Month / September 2021

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  • older woman sitting at a table with a laptop

    Working in Retirement

    Some people can hardly wait to retire while others would never consider it. In fact, more and more people are continuing to work after retirement: While 3.3 percent of those over the age of 64 were still working in 2005, 7.8 percent were still working in 2019.

    But are people working in retirement due to financial need, as is commonly believed? Holger Schäfer, an economist at the German Economic Institute in Cologne, has come to a different conclusion based on an analysis of data from Living in Germany. If retirees were working because they needed the money, their pensions would have to have extremely low— but as Schäfer’s analysis shows, this is not the case.

    The results of other studies also suggest that financial motives play a subordinate role. “Previous studies have shown that people enjoy working and being in contact with others, and that this is more important to them than the extra money,” says Holger Schäfer.

    Further information

    Institut der deutschen Wirtschaft (IW): Einkommen: Arbeitende Rentner haben überdurchschnittlich viel Geld

    Süddeutsche Zeitung: Warum Rentner arbeiten gehen

    All results in the overview

    Photo Anna Shvets on Pexels

  • drei junge Erwachsene in einem Kurs

    Employed refugees with vocational qualifications participate more frequently in in-service language courses

    Good German language skills are a key factor for the successful and sustainable labor market integration of refugees. The participation of refugees in integration and language courses has increased sharply in recent years.. In the third quarter of 2019, more than 80 percent of refugees who arrived in Germany between 2013 and 2016 had already taken part in such courses. his is shown by evaluations using data from the “Living in Germany” study, in which researchers from the Institute for Employment Research (IAB) investigated which individuals also participate in a language course at the same time as they are employed.

    Language courses to date have mostly been geared toward acquiring German skills before taking up gainful employment. Only very few refugees are gainfully employed while attending a language course. Their share of all participants was 12 percent on average. The results also make clear that refugees with vocational training and refugees working in personal service occupations take language courses disproportionately often. This indicates a comparatively high need for German language skills in the related occupations.

    The researchers emphasize the importance of linking language acquisition, education and professional practice at an early stage in the form of in-service language courses. In particular, refugee women, who often have family care work to perform, could benefit from time-flexible course offerings that can be completed during working hours, but also from better childcare during language courses.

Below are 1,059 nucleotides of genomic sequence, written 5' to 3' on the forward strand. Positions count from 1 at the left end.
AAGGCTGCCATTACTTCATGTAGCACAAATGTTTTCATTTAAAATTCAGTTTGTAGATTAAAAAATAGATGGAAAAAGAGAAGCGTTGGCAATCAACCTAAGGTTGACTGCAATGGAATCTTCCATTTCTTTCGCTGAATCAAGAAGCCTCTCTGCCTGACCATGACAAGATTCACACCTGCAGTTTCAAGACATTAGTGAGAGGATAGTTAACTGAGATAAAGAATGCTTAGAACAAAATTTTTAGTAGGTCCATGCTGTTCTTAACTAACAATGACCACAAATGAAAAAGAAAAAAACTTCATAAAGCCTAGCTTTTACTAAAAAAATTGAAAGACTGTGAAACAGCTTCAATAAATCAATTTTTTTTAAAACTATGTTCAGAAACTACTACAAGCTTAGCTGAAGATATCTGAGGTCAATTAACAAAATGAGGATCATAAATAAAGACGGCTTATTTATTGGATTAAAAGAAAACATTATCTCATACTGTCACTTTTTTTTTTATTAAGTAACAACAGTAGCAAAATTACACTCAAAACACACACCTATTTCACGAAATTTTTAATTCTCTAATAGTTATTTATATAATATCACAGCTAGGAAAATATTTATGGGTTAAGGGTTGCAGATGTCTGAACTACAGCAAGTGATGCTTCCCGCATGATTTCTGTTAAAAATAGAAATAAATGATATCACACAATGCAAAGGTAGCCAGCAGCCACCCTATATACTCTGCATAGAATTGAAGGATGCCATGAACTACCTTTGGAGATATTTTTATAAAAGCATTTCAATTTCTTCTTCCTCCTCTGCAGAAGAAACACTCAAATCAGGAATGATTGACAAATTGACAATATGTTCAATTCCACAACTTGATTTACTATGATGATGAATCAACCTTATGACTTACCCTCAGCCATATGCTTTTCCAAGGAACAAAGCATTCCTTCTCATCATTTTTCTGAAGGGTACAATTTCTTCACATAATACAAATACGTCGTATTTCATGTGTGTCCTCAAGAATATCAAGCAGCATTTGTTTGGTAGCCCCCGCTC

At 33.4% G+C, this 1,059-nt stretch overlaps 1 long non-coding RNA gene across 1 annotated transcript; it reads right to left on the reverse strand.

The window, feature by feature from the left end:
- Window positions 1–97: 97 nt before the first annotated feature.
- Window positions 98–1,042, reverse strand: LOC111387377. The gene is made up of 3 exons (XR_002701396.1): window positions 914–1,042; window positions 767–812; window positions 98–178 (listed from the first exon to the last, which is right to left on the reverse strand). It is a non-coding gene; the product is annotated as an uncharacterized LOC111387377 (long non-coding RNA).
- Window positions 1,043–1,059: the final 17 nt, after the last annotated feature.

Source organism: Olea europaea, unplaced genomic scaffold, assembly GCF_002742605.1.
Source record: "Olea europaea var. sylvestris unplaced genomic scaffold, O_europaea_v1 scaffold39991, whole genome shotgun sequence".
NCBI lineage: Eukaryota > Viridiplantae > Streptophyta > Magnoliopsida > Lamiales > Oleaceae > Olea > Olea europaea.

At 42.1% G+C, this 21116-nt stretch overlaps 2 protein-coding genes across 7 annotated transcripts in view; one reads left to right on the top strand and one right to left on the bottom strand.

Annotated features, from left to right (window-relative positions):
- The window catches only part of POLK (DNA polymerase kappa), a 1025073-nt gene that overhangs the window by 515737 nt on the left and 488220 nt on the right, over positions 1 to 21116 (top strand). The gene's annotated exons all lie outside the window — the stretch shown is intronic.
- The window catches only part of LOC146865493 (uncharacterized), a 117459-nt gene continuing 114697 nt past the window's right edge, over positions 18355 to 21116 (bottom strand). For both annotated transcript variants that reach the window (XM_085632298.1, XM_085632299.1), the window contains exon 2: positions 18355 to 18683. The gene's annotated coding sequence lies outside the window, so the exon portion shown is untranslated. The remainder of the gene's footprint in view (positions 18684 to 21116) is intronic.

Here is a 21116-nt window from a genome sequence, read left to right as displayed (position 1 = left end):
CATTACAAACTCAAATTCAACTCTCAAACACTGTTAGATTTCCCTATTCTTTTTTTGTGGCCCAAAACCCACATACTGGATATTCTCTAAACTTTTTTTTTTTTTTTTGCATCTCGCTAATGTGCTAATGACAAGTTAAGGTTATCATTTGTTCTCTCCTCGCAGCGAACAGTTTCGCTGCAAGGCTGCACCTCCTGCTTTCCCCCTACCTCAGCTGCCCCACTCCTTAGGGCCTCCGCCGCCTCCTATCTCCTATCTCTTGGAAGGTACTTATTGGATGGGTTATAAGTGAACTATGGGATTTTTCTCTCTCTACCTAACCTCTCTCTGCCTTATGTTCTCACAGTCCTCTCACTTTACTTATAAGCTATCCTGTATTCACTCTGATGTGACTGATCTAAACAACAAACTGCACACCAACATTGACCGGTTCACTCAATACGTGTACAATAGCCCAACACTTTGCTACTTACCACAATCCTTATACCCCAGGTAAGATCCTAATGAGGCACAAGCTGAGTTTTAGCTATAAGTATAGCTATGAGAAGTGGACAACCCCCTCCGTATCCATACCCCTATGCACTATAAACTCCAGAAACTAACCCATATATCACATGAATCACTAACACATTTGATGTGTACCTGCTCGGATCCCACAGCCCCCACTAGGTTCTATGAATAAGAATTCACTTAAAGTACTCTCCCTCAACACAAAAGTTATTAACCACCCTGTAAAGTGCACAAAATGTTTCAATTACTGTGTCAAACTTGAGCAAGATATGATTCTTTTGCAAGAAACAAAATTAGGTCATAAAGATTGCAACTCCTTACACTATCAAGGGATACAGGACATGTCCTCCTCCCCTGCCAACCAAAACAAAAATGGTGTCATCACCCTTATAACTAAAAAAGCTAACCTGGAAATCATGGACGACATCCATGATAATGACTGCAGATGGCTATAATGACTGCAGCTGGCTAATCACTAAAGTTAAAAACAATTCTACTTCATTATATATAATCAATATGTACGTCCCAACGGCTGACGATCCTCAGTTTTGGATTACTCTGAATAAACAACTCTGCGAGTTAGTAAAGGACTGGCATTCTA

Further information

    IAB: Erwerbstätige Geflüchtete mit Berufsabschluss nehmen häufiger an berufsbegleitenden Sprachkursen teil

    All results in the overview

  • two women put food in bags

    Making a Difference Through Volunteer Work

    Many organizations and initiatives depend on volunteers –wpml_nbsp from sports clubs to volunteer fire departments to refugee aid projects. According to the results of a new study based on data from Living in Germany, currently around one in three people in Germany is involved in volunteer work, and the percentage is rising. People in rural areas are especially active in volunteer activities.

    Volunteerism is higher in more prosperous regions, where the level of education is high and unemployment is low. “In structurally weak rural regions, on the other hand, efforts need to be made to catch up,” says SOEP researcher Luise Burkhardt, who conducted the study together with a colleague at the Thünen Institute. It is not only migration and an ageing population, but also a lack of digital infrastructure that contribute to the fact that fewer people are able to get involved.

    It is striking that volunteerism is more common among men than women. he researchers suspect that the reason could be a persistence of traditional gender roles in rural areas, where women are often still more involved in childcare and housework.

    Further information

    DIW Berlin: Ehrenamtliche in sehr ländlichen Gegenden besonders engagiert – Männer aktiver als Frauen

    All results in the overview

    Ismael Paramo on Unsplash